Preservation ethic commands that moving a building ought the last option, borne of desperation and the absence of any other solution. Since the 1950s, when the modern preservation movement in the Fredericksburg area began with the creation of the Historic Fredericksburg Foundation, preservationists in Fredericksburg have come to that unhappy place more than once. The result: a handful of Civil War-era buildings that have shuffled across the landscape, and a few that have vanished altogether.
HFFI had its birth in the wreckage of Matthew Fontaine Maury’s Charlotte Street home (from 1835-1842) when it was demolished in 1953 to make way for a prospective Chevy dealership on what is today the back lot of the Post Office. Two years later, the nascent organization faced its first crisis: the impending loss of the kitchen dependency (above) behind the National Bank building on Princess Anne Street, when the bank decided to put in what was probably the town’s first drive-through teller windows (the drive-through still stands). The kitchen quarters dated to 1820. In 1953, though, no one in town recognized that it was also the workplace of the slave John Washington’s mother Sara, and perhaps the birthplace of John Washington himself (Fredericksburg or anyone else didn’t pay much attention to such things in 1955). The bank immediately offered the building to HFFI for relocation, but HFFI refused, choosing instead to fight for its preservation in place.
Undeterred, the bank sold the building materials to be recycled, and demolition began. Faced with the total loss of another downtown building. HFFI reconsidered and days later arranged to buy back the building materials from the very building it could have had for free weeks before. The demolished building was rebuilt as a new visitor center at the corner of Princess Anne Street and the then-new Route 1 bypass. It remains today as an insurance office.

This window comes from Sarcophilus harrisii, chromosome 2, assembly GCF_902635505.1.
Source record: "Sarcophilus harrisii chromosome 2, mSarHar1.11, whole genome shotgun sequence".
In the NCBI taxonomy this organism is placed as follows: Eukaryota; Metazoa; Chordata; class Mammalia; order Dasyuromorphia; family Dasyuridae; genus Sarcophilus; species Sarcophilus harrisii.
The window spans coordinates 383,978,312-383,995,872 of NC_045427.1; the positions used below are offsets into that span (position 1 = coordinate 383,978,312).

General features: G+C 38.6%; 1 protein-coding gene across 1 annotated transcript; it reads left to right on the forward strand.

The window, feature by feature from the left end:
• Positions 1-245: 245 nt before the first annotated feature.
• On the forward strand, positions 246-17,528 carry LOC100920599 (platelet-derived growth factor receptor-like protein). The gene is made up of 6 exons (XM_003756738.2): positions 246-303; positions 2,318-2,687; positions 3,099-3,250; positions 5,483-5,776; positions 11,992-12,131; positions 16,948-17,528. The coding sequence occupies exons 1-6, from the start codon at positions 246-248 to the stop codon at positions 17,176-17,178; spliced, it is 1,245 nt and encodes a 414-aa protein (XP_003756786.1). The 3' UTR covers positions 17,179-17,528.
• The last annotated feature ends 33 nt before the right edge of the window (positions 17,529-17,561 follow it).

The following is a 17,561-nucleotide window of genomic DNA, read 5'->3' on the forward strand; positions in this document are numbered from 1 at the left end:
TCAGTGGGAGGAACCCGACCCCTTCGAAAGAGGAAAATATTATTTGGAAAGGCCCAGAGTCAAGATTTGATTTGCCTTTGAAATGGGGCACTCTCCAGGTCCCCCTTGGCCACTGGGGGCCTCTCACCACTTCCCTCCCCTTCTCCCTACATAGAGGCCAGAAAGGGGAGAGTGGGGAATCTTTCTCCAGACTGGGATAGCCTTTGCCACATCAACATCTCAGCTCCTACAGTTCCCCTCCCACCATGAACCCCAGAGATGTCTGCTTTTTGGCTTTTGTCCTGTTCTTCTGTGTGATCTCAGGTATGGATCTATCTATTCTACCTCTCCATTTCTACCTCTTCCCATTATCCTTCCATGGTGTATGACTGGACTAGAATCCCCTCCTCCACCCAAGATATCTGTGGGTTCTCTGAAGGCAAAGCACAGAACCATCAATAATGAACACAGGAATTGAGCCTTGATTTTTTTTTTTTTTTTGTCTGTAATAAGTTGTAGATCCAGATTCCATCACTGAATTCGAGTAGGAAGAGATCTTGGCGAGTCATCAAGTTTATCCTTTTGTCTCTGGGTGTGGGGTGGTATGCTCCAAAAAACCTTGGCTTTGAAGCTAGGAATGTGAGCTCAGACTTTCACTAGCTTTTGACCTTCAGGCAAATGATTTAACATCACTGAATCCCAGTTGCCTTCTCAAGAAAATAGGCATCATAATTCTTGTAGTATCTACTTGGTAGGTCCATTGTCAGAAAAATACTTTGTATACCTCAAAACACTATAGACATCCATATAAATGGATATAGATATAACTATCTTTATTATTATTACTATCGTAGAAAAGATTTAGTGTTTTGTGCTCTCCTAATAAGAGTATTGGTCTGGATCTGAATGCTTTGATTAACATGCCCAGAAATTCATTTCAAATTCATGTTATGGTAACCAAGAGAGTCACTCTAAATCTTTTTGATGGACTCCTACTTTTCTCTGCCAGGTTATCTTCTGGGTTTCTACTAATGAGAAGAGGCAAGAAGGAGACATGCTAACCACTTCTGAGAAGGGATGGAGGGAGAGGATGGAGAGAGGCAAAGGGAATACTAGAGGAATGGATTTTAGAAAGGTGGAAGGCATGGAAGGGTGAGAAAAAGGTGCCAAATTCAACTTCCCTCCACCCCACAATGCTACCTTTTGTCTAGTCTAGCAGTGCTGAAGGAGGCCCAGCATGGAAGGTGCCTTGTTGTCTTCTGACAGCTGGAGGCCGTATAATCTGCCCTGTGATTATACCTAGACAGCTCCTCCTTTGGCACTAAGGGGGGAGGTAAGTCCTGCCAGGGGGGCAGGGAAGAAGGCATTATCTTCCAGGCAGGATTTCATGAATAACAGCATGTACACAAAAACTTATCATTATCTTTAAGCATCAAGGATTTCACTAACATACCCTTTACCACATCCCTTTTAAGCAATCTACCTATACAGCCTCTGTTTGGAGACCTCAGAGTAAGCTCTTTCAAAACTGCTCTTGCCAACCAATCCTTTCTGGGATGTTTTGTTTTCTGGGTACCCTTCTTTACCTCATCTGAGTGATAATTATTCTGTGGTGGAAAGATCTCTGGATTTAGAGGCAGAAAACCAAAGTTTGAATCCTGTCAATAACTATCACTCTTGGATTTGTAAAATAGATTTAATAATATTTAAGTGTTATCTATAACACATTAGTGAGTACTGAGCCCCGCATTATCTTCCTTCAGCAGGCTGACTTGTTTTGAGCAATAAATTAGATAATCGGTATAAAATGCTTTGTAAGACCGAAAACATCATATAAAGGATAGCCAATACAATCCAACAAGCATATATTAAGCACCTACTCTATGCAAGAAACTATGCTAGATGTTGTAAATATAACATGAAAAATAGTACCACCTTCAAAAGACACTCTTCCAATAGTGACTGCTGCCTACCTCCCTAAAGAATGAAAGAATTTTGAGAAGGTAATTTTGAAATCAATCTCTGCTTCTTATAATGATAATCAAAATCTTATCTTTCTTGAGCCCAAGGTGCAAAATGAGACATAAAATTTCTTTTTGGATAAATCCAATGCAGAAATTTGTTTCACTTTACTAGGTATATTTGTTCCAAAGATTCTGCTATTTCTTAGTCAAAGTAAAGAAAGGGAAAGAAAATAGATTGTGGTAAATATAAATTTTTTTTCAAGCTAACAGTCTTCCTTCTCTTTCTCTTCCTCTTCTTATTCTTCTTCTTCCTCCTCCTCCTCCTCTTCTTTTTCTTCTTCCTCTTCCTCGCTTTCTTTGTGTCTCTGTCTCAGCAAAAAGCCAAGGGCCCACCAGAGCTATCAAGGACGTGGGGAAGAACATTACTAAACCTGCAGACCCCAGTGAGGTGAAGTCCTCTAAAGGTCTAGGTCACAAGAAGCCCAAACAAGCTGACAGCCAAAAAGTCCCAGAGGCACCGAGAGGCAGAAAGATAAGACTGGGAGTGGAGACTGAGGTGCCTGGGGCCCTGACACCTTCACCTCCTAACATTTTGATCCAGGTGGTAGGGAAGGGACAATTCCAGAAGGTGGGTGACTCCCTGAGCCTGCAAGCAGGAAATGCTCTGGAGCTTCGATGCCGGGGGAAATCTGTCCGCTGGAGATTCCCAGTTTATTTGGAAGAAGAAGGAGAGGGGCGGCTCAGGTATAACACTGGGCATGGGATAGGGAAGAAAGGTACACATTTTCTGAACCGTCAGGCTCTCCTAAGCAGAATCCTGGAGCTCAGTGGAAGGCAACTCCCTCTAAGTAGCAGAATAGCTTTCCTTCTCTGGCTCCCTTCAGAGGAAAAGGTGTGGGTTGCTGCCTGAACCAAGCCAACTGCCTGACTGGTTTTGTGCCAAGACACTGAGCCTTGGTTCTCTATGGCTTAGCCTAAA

HFFI led a far more successful rescue of an otherwise doomed historic building in 1977, when the U.S. Post Office offered the George Gravatt House, along with funds enough to move it, to the organization. Gravatt was a carriage-maker in Fredericksburg during the mid-19th Century, by 1860 churning out as many as 100 carriages a year from the workshops behind his house at 610 Princess Anne Street. His was one of two carriage manufactories in town–the other just below the railroad tracks, owned by the omnipresent Peter Goolrick.
HFFI retained ownership of the house until 1982, when, like every other historic structure HFFI has owned over the decades (including the Wells house on Sophia Street and Wellford’s Row on Caroline), it was sold with protective easements in place.
At the time of the move, the house was ballyhooed solely as the home of Gravatt, but it was also the home of Dr. Phillip Wyatt, who kept a dental practice in the home for a quarter century and who played a prominent role in the Civil Rights movement in Fredericksburg. A plaque placed on the building after Dr. Wyatt’s 1994 death notes his place in Fredericksburg history.